Adolescence, Adolescent Sexuality, Attachment, Authenticity, Being True To Yourself, Coffee Shop Folks, Coffee Shop Stories, Family, Fatherless Children, Fatherless Daughters, Fatherless Girls, Friends, Human Nature, Jackie, Jerks, Judgementalism, Life, Living, Love, Lovers, Mental and Emotional Health, Obsession, People, Quality of Life, Relationships, Sarah, Self, Self Identity, Self Image, Self-determination, Self-Knowledge, Sex, Sexuality, Society

All the Young Women

SUMMARY: I take a look at the women I met some years ago in Colorado Springs, and then draw a few conclusions about the challenges they faced at that time in their lives.

(About a 8 minute read)

People are often more predictable than life itself.  I can often predict, with surprising accuracy, what a long-term friend will do in almost any situation, but my life has taught me that it can be considerably more difficult to predict where I will be in a year or two.

I certainly did not expect when I came to Colorado that I would soon know — at least casually — about 200 young men and women twenty years younger than me, nor that about two dozen of them would befriend me.

Yet that’s what happened — largely as a direct consequence of my choosing to frequent a coffee shop that both served the cheapest cup in town and was the hang out of hundreds of local high school students.  Since it was also the oldest and most established coffee shop in town, it was also the hang out of everyone else — from the mayor and some city council members to several homeless people.

Continue reading “All the Young Women”

Emotions, Human Nature, Judgementalism, Life, Living, Love, Passion, Quality of Life, Self, Self-determination, Self-Knowledge, Spirituality

How to Pass the Time When You’re Dead Before You Die

(About a 5 minute read)

“Some people die at 25, and aren’t buried until 75.” — Anonymous, but often attributed to Benjamin Franklin.


Of course, people have a right to live their lives as they wish, so long as they do not interfere with the rights of others to do the same.  Still, it is interesting to observe the choices they make, and the consequences of those choices.

For instance, I think many of us choose, perhaps at relatively young ages, to go through life without truly living.  We have neither love nor the passion it brings, having erected psychological barriers against those things.

We might go to school, graduate, find work, get married, get promoted, have kids, and so forth, but we are shells.  We are not living as fully as we could.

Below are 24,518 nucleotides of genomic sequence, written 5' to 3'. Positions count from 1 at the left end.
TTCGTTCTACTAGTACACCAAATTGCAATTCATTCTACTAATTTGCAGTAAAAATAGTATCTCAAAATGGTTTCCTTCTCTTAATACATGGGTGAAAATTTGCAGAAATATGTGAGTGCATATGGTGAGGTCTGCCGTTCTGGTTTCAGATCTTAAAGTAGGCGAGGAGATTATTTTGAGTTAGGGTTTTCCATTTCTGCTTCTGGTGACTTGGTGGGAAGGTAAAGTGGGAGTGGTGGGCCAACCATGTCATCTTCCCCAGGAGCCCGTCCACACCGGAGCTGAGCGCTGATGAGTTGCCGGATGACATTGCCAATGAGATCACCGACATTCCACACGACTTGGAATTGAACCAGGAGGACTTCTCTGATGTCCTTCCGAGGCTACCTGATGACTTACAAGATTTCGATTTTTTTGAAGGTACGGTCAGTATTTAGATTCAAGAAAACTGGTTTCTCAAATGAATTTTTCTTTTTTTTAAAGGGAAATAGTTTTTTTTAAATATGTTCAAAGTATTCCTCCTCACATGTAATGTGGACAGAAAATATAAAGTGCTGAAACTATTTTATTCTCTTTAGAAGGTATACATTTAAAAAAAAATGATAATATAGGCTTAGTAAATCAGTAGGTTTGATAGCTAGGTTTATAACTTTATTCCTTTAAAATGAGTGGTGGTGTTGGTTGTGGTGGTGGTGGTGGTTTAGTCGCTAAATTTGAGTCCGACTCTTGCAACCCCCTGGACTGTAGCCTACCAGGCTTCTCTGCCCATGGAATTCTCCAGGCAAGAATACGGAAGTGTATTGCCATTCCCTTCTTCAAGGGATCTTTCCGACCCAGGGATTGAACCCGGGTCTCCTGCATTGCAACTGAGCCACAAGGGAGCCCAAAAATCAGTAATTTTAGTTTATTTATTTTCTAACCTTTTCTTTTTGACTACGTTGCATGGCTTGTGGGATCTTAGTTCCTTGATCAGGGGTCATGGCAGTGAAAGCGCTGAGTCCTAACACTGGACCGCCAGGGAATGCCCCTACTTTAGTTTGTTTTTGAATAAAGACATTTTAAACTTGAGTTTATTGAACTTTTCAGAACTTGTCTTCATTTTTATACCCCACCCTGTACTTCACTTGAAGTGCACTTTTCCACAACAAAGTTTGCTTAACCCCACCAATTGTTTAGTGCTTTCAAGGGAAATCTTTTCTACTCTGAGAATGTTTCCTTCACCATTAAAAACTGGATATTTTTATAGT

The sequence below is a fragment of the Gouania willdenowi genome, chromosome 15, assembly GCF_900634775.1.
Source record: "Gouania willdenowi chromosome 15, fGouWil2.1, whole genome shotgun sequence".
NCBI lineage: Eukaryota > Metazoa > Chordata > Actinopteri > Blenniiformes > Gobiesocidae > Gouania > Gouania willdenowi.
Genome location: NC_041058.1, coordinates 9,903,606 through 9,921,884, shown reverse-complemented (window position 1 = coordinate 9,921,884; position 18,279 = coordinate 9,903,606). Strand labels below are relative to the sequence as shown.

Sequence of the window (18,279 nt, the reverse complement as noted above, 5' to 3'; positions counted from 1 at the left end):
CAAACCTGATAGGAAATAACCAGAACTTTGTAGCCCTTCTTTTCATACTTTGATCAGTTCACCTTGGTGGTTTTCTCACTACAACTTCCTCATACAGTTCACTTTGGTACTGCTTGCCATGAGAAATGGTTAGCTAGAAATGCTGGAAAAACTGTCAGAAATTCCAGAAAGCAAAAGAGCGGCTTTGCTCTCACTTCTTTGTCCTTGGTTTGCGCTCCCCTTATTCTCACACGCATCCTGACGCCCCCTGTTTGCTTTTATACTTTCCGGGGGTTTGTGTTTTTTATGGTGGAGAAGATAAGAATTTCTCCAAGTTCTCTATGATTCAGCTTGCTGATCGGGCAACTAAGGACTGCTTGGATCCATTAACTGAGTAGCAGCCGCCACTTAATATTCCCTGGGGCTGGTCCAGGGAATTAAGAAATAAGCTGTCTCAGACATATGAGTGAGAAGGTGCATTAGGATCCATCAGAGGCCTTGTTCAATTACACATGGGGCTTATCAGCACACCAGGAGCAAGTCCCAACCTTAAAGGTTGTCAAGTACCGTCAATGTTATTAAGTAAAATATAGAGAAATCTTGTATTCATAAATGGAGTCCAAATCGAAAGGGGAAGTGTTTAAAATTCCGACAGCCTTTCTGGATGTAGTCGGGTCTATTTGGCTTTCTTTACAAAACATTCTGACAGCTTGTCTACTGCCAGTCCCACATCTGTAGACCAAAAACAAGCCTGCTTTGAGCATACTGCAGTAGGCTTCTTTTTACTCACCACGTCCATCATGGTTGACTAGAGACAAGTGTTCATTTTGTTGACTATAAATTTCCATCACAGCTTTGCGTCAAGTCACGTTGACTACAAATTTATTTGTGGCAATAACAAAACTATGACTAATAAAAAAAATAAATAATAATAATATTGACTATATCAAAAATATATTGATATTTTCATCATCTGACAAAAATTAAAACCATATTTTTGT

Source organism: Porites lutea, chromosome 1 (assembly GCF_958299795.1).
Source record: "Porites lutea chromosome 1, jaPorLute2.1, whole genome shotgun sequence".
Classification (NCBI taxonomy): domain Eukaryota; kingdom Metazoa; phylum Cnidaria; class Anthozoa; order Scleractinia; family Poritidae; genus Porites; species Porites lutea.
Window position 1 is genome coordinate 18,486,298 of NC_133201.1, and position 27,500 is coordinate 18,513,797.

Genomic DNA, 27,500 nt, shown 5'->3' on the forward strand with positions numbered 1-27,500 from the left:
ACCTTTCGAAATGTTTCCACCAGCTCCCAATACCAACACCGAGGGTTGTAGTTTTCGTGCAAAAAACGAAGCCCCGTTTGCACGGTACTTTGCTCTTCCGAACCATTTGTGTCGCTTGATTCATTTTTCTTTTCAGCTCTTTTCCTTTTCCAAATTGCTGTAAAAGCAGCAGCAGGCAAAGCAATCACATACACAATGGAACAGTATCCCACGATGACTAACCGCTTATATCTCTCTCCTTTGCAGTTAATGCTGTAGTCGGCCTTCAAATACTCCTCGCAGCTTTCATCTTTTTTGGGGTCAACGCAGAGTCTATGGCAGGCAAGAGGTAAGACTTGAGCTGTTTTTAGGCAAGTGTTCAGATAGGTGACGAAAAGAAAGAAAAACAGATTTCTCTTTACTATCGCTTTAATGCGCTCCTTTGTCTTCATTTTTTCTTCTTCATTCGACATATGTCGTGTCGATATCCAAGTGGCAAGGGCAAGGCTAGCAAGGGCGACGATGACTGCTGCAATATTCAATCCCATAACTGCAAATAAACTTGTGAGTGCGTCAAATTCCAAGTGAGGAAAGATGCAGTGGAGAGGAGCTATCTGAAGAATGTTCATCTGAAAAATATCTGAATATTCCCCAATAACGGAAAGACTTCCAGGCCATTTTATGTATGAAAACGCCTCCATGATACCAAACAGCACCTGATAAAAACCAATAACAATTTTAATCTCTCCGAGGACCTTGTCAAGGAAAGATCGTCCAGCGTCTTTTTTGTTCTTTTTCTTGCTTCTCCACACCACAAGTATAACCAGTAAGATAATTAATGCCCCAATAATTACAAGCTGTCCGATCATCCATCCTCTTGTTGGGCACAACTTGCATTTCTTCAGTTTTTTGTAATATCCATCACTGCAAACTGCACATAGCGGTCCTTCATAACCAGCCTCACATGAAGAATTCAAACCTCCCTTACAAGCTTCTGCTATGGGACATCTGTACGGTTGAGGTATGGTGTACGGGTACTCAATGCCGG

Curious things happen when we do that.

Continue reading “How to Pass the Time When You’re Dead Before You Die”

Abuse, Alienation, Alienation From Self, Emotional Abuse, Human Nature, Judgementalism, Life, Love, Lovers, Marriage, Physical Abuse, Psychological Abuse, Quality of Life, Relationships, Religion, Religious Ideologies, Romantic Love, Self Image, Sexual Abuse, Sexuality, Spiritual Alienation, Spirituality, Values, Verbal Abuse

The Cheating Wife

(About a 2 minute read)

Father, I have seen how the morals you demand of me
In the name of your God and his hell
Are like winds from two quarters
That carry the dust to my eyes
No matter which way I turn
So I can no longer see the path I’m on,
Nor which path to take from here.

Father, I have seen how the morals you demand of me
In the name of your God and his hell
Are like tungsten rods encasing me,
Confining me to inaction and encouraging resignation
To my hell, the hell my husband
Has created for me that may yet
Prove to be a death camp.

You tell me right and wrong never alter,
Never turn from one into the other,
That I must keep my vows and stay with him,
Merely praying that your God will change his heart.

I am weary now like a bison after wolves
Have chased her for miles to her last stand,
I am all but exhausted and ready to die.
Your words do not comfort me, nor encourage me,
But sound only like you want me to surrender
To the fangs of my enemy, that he might
Rip my throat and my life from me.

You say I must not cheat.
But I am ready to cheat.
I have met one who comes walking
In the grace of love for me.